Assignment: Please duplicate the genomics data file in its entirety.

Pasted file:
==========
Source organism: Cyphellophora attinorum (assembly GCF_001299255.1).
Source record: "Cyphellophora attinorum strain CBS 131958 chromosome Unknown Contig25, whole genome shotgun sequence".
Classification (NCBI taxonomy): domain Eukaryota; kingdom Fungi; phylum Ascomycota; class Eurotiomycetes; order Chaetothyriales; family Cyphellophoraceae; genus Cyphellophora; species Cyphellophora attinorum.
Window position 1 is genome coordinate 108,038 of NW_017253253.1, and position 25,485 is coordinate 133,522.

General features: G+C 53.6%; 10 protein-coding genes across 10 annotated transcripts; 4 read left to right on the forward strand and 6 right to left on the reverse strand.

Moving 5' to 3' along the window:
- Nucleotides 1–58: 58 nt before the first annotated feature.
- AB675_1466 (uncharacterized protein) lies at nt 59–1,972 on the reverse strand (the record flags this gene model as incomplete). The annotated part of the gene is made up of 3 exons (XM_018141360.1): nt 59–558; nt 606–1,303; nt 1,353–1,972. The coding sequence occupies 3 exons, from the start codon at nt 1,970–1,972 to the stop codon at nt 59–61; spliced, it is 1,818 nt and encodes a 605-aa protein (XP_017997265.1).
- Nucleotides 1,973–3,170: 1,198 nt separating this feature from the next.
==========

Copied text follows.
Source organism: Cyphellophora attinorum (assembly GCF_001299255.1).
Source record: "Cyphellophora attinorum strain CBS 131958 chromosome Unknown Contig25, whole genome shotgun sequence".
Classification (NCBI taxonomy): domain Eukaryota; kingdom Fungi; phylum Ascomycota; class Eurotiomycetes; order Chaetothyriales; family Cyphellophoraceae; genus Cyphellophora; species Cyphellophora attinorum.
Window position 1 is genome coordinate 108,038 of NW_017253253.1, and position 25,485 is coordinate 133,522.

General features: G+C 53.6%; 10 protein-coding genes across 10 annotated transcripts; 4 read left to right on the forward strand and 6 right to left on the reverse strand.

Moving 5' to 3' along the window:
- Nucleotides 1–58: 58 nt before the first annotated feature.
- AB675_1466 (uncharacterized protein) lies at nt 59–1,972 on the reverse strand (the record flags this gene model as incomplete). The annotated part of the gene is made up of 3 exons (XM_018141360.1): nt 59–558; nt 606–1,303; nt 1,353–1,972. The coding sequence occupies 3 exons, from the start codon at nt 1,970–1,972 to the stop codon at nt 59–61; spliced, it is 1,818 nt and encodes a 605-aa protein (XP_017997265.1).
- Nucleotides 1,973–3,170: 1,198 nt separating this feature from the next.